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Survival of patients treated surgically for synchronous single-organ metastatic NSCLC and advanced pathologic TN stage


Collaud, Stéphane; Stahel, Rolf; Inci, Ilhan; Hillinger, Sven; Schneiter, Didier; Kestenholz, Peter; Weder, Walter (2012). Survival of patients treated surgically for synchronous single-organ metastatic NSCLC and advanced pathologic TN stage. Lung Cancer, 78(3):234-238.

Abstract

INTRODUCTION: Patients with stage IV metastatic non-small cell lung cancer (NSCLC) are generally not considered for surgery due to their poor median survival ranging from 4 to 11 months. However published results suggested that carefully selected patients with oligometastatic disease may benefit from resection of both the primary and metastatic sites in a multidisciplinary treatment approach. The aim of the study was to analyze and detect prognostic factors in surgically treated patients with synchronous single-organ metastasis from NSCLC.
METHODS: This is a retrospective single-center study including 29 patients with synchronous single-organ metastatic NSCLC who underwent lung resection and local treatment of the metastasis between 2002 and 2008. Overall survival was estimated from the date of lung surgery until last follow-up. The impact on survival of nine variables (age, pT, pN, site of metastasis, presence of solitary metastasis, R-resection status, presence of neoadjuvant or adjuvant treatment, tumor histology) were further assessed.
RESULTS: Twenty-nine patients (20 males, 69%) with a median age of 62 (from 44 to 77) were included. Site of metastatic disease was the brain in 19, the lung in 8 and the adrenal glands in 2 patients. Histology was adenocarcinoma in 21, large-cell carcinoma in 3, squamous-cell carcinoma in 2 and other in 3 patients. Type of lung resection performed for primary tumors were pneumonectomy in 3, bilobar resection in 3, lobar resection in 17 and sublobar resection in 6 patients. Survival at 1 and 5 years for the overall population reached 65% and 36%, respectively. Median survival was 20.5 months. Univariate regression model analysis identified pathologic T stage as a predictor of survival. Patients with pT1-2 behaved statistically significantly better (p=0.007) compared to patients with pT3-4 tumors. No impact on survival for the other 8 variables has been shown.
CONCLUSIONS: The 5-year survival rate of 36% confirms that multimodality treatment including surgical lung resection should be considered in the therapy of single-site metatastatic NSCLC for selected patients. Pathologic T stage appeared to have significant impact on predicting patient survival.

Abstract

INTRODUCTION: Patients with stage IV metastatic non-small cell lung cancer (NSCLC) are generally not considered for surgery due to their poor median survival ranging from 4 to 11 months. However published results suggested that carefully selected patients with oligometastatic disease may benefit from resection of both the primary and metastatic sites in a multidisciplinary treatment approach. The aim of the study was to analyze and detect prognostic factors in surgically treated patients with synchronous single-organ metastasis from NSCLC.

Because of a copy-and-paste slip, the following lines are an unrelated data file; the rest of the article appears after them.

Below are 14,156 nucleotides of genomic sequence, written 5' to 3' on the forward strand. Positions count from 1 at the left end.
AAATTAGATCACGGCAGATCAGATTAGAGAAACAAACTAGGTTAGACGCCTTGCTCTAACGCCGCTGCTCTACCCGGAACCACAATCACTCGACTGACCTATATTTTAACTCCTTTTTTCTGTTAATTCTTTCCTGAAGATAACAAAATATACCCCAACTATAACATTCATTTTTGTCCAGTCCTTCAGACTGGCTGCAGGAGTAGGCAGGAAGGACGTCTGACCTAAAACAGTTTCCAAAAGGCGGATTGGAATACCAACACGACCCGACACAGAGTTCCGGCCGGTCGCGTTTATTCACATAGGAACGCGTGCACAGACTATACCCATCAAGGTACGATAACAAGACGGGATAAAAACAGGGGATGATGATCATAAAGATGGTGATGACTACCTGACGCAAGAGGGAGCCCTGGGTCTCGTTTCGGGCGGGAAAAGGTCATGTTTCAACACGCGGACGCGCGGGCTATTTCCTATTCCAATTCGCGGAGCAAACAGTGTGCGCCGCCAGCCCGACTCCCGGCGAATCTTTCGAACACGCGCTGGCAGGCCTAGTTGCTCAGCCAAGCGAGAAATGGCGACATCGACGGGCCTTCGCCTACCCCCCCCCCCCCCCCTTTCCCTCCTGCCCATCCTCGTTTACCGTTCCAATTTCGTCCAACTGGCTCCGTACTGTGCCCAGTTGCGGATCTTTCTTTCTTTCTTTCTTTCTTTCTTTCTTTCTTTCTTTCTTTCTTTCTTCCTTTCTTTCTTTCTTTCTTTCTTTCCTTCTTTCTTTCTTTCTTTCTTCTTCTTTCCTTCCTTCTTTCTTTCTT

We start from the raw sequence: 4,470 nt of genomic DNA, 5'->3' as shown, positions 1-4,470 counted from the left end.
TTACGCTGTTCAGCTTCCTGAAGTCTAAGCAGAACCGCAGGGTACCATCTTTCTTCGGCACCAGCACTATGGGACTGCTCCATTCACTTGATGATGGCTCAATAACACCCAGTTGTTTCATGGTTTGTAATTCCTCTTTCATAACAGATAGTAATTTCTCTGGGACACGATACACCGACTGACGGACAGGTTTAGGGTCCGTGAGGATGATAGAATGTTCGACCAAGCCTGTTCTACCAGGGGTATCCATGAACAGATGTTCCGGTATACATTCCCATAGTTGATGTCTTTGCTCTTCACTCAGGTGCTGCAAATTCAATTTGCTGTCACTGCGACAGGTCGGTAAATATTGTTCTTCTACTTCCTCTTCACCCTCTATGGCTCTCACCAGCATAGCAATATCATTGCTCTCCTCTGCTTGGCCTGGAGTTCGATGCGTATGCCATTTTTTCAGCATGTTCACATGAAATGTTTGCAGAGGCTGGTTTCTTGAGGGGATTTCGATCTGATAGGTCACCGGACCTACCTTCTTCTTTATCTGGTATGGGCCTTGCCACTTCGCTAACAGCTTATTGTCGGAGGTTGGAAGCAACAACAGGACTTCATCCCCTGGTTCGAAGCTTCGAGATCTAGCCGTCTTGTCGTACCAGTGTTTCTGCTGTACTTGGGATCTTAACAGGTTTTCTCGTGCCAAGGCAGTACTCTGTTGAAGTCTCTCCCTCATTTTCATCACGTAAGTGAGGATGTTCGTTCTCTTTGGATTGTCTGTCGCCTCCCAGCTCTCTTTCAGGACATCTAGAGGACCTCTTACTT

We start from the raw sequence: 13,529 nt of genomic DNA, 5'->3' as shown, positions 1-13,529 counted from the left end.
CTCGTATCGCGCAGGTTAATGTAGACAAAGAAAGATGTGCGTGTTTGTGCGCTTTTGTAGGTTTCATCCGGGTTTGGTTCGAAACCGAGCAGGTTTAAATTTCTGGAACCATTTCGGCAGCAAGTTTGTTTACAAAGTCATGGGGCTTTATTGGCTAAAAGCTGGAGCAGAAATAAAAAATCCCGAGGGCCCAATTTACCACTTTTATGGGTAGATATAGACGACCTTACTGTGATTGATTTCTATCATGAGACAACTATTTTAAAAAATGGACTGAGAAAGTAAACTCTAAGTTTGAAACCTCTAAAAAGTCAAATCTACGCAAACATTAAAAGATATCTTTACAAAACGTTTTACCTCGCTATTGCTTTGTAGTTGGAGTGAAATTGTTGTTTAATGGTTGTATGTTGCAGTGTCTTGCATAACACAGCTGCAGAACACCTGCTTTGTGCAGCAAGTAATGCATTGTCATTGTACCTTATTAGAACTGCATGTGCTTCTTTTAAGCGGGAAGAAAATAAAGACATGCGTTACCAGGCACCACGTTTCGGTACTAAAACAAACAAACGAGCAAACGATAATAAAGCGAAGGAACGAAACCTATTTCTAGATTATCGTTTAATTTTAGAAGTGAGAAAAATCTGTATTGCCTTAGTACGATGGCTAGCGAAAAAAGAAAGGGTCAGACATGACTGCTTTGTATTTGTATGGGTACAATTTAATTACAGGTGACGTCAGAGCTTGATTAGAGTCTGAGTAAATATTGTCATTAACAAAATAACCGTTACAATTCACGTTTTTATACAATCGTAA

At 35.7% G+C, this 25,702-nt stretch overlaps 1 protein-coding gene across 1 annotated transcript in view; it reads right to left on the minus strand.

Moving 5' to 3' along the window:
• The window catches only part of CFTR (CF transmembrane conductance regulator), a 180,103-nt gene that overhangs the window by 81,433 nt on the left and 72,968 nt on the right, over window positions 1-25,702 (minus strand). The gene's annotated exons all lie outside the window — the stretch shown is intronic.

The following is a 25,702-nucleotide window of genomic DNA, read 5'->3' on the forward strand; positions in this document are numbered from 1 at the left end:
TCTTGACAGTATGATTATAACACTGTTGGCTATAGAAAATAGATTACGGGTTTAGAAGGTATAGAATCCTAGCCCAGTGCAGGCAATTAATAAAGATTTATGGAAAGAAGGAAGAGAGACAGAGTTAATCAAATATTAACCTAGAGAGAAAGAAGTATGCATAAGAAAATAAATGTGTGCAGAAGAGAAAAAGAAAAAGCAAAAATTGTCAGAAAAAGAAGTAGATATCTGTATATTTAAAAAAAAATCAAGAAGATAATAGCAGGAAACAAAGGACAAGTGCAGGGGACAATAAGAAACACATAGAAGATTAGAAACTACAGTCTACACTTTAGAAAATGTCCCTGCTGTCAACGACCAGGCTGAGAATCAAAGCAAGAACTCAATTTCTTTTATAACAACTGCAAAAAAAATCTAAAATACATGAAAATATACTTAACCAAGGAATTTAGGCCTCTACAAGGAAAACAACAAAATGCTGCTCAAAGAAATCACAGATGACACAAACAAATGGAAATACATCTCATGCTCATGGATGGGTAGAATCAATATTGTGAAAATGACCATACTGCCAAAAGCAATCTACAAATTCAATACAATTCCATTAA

METHODS: This is a retrospective single-center study including 29 patients with synchronous single-organ metastatic NSCLC who underwent lung resection and local treatment of the metastasis between 2002 and 2008. Overall survival was estimated from the date of lung surgery until last follow-up. The impact on survival of nine variables (age, pT, pN, site of metastasis, presence of solitary metastasis, R-resection status, presence of neoadjuvant or adjuvant treatment, tumor histology) were further assessed.
RESULTS: Twenty-nine patients (20 males, 69%) with a median age of 62 (from 44 to 77) were included. Site of metastatic disease was the brain in 19, the lung in 8 and the adrenal glands in 2 patients. Histology was adenocarcinoma in 21, large-cell carcinoma in 3, squamous-cell carcinoma in 2 and other in 3 patients. Type of lung resection performed for primary tumors were pneumonectomy in 3, bilobar resection in 3, lobar resection in 17 and sublobar resection in 6 patients. Survival at 1 and 5 years for the overall population reached 65% and 36%, respectively. Median survival was 20.5 months. Univariate regression model analysis identified pathologic T stage as a predictor of survival. Patients with pT1-2 behaved statistically significantly better (p=0.007) compared to patients with pT3-4 tumors. No impact on survival for the other 8 variables has been shown.
CONCLUSIONS: The 5-year survival rate of 36% confirms that multimodality treatment including surgical lung resection should be considered in the therapy of single-site metatastatic NSCLC for selected patients. Pathologic T stage appeared to have significant impact on predicting patient survival.

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Additional indexing

Item Type:Journal Article, refereed, original work
Communities & Collections:04 Faculty of Medicine > University Hospital Zurich > Division of Surgical Research
04 Faculty of Medicine > University Hospital Zurich > Clinic for Oncology
04 Faculty of Medicine > University Hospital Zurich > Clinic for Thoracic Surgery
Dewey Decimal Classification:610 Medicine & health
Language:English
Date:December 2012
Deposited On:18 Feb 2013 12:36
Last Modified:07 Dec 2017 19:28
Publisher:Elsevier
ISSN:0169-5002
Publisher DOI:https://doi.org/10.1016/j.lungcan.2012.09.011
PubMed ID:23040415

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